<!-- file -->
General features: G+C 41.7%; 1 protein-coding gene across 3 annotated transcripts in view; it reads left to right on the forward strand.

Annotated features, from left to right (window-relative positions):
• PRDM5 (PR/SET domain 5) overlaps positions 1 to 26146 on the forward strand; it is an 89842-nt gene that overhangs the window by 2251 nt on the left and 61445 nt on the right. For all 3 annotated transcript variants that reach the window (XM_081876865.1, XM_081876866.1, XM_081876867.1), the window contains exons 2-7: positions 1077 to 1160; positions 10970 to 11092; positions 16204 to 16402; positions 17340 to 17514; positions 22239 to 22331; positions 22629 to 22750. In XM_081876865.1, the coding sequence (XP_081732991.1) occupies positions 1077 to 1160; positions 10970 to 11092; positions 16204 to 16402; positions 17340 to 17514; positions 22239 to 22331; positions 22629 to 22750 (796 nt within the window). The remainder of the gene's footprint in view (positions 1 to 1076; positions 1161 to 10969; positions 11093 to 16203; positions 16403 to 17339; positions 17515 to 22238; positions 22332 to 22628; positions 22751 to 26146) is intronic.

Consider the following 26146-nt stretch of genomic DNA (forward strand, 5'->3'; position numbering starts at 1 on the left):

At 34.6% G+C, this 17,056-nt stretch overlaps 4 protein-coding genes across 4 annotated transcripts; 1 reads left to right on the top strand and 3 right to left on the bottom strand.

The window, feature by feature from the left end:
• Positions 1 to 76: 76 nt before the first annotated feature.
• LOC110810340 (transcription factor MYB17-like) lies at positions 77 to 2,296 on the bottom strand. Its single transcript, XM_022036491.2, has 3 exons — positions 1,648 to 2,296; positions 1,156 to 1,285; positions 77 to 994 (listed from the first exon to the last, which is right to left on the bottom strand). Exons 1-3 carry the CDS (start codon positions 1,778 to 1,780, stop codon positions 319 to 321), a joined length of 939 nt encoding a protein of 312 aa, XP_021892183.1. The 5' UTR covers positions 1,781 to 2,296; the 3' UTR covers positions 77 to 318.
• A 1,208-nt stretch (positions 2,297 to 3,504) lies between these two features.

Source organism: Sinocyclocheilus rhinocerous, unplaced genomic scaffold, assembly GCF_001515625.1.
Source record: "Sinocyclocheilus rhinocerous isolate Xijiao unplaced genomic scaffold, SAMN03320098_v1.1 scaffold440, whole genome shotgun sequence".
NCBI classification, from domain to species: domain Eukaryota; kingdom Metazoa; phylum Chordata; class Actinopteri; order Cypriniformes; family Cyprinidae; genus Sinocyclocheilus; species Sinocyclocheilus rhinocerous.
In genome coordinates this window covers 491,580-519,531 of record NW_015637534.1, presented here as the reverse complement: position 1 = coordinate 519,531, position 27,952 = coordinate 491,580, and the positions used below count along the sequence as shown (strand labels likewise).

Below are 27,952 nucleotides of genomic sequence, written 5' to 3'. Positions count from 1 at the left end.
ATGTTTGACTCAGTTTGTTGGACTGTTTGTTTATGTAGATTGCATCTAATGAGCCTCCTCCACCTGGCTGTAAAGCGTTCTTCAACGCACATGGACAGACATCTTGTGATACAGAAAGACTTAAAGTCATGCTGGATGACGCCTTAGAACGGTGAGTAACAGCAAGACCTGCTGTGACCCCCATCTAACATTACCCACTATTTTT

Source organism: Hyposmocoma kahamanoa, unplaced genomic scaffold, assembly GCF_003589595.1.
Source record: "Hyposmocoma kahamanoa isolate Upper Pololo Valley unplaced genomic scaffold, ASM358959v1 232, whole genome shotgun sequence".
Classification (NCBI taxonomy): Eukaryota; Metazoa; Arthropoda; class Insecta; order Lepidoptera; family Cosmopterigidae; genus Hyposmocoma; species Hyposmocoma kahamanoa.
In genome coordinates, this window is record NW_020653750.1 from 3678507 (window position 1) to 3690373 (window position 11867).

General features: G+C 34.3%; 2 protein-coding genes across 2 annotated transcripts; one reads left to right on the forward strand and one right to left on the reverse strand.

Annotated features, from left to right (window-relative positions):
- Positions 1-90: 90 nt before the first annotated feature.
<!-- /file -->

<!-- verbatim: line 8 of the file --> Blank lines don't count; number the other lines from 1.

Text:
• LOC110810340 (transcription factor MYB17-like) lies at positions 77 to 2,296 on the bottom strand. Its single transcript, XM_022036491.2, has 3 exons — positions 1,648 to 2,296; positions 1,156 to 1,285; positions 77 to 994 (listed from the first exon to the last, which is right to left on the bottom strand). Exons 1-3 carry the CDS (start codon positions 1,778 to 1,780, stop codon positions 319 to 321), a joined length of 939 nt encoding a protein of 312 aa, XP_021892183.1. The 5' UTR covers positions 1,781 to 2,296; the 3' UTR covers positions 77 to 318.